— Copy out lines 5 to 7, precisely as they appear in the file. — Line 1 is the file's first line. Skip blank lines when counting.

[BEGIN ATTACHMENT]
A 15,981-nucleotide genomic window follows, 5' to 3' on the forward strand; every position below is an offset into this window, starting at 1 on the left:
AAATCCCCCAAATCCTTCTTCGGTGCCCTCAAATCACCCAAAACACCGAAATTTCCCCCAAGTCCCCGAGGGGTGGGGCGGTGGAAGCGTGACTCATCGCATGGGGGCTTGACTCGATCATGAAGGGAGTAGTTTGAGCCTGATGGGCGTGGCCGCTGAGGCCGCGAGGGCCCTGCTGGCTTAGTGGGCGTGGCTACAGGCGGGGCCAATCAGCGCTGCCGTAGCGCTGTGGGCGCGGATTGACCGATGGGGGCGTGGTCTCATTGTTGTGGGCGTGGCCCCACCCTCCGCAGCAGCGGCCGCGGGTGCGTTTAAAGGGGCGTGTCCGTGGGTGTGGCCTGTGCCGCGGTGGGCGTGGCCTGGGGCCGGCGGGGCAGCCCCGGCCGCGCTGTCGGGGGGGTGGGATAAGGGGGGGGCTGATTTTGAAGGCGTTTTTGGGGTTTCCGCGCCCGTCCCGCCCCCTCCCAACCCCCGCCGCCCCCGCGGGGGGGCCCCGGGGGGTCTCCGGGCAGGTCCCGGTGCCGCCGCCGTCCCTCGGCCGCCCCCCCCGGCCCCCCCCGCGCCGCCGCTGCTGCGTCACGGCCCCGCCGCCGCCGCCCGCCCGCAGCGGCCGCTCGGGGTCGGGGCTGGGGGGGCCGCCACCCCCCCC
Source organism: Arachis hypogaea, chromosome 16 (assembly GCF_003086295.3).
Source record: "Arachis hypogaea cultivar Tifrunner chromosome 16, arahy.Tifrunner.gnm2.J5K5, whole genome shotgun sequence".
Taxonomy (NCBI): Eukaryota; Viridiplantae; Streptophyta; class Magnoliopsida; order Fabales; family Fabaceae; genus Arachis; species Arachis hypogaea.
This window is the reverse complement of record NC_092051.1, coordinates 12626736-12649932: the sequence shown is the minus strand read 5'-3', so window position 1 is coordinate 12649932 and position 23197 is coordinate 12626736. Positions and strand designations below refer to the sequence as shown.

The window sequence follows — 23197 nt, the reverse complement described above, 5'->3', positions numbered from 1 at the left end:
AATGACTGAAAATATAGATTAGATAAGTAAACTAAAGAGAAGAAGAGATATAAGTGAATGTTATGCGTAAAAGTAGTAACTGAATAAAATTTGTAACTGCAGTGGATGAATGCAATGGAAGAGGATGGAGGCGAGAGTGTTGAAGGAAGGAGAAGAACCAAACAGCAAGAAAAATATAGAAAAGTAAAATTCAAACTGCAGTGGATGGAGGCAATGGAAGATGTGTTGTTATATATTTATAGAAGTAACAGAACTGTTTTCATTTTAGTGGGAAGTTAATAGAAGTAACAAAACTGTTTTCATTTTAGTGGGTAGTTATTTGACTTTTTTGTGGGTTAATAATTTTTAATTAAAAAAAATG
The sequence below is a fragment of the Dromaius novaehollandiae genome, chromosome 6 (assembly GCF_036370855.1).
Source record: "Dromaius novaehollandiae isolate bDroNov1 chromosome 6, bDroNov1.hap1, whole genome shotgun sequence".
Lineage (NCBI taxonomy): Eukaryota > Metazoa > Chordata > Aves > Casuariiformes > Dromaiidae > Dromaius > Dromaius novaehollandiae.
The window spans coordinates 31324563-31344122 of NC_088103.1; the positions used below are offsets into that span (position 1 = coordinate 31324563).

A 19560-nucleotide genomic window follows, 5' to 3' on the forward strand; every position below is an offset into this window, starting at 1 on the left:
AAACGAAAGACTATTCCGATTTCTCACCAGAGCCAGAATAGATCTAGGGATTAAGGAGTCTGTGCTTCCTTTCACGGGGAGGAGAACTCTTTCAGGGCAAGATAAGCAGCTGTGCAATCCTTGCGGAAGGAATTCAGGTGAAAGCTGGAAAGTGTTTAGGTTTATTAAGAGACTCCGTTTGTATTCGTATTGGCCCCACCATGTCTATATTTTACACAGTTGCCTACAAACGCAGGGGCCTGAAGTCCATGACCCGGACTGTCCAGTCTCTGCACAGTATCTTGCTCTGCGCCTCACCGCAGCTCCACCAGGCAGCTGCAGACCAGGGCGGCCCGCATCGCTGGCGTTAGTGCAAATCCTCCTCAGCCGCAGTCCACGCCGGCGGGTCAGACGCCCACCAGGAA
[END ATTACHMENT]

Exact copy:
Taxonomy (NCBI): Eukaryota; Viridiplantae; Streptophyta; class Magnoliopsida; order Fabales; family Fabaceae; genus Arachis; species Arachis hypogaea.
This window is the reverse complement of record NC_092051.1, coordinates 12626736-12649932: the sequence shown is the minus strand read 5'-3', so window position 1 is coordinate 12649932 and position 23197 is coordinate 12626736. Positions and strand designations below refer to the sequence as shown.

The window sequence follows — 23197 nt, the reverse complement described above, 5'->3', positions numbered from 1 at the left end: